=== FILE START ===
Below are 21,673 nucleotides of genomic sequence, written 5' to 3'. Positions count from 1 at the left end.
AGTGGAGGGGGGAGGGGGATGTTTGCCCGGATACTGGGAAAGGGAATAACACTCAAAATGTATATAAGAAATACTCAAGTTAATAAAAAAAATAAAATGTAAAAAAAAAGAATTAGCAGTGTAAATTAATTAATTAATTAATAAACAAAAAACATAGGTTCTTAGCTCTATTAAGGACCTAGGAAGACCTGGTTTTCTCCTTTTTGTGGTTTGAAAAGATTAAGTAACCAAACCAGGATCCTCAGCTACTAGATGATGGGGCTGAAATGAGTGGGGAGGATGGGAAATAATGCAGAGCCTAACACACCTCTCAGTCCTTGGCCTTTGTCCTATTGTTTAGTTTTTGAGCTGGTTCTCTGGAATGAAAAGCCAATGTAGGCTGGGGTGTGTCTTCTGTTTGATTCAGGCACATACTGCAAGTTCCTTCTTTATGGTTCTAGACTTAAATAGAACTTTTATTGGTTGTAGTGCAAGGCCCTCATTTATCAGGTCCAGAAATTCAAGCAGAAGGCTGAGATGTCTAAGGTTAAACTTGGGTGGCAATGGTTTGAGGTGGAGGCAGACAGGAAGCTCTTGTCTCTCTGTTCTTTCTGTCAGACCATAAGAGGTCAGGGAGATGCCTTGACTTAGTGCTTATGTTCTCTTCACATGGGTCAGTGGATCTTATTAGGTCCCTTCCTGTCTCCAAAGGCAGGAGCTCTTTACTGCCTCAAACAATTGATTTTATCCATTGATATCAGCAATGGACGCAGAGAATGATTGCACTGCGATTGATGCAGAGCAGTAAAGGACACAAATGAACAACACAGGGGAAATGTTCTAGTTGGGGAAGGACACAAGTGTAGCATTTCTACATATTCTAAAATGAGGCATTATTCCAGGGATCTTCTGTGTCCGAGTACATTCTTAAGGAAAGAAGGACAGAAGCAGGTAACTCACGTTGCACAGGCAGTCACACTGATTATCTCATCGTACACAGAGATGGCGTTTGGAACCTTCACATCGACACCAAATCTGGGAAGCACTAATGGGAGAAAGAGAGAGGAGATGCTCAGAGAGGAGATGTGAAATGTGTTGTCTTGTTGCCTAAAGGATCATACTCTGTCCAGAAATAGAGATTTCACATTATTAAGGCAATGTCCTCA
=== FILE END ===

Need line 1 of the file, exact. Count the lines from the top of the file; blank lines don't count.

Below are 21,673 nucleotides of genomic sequence, written 5' to 3'. Positions count from 1 at the left end.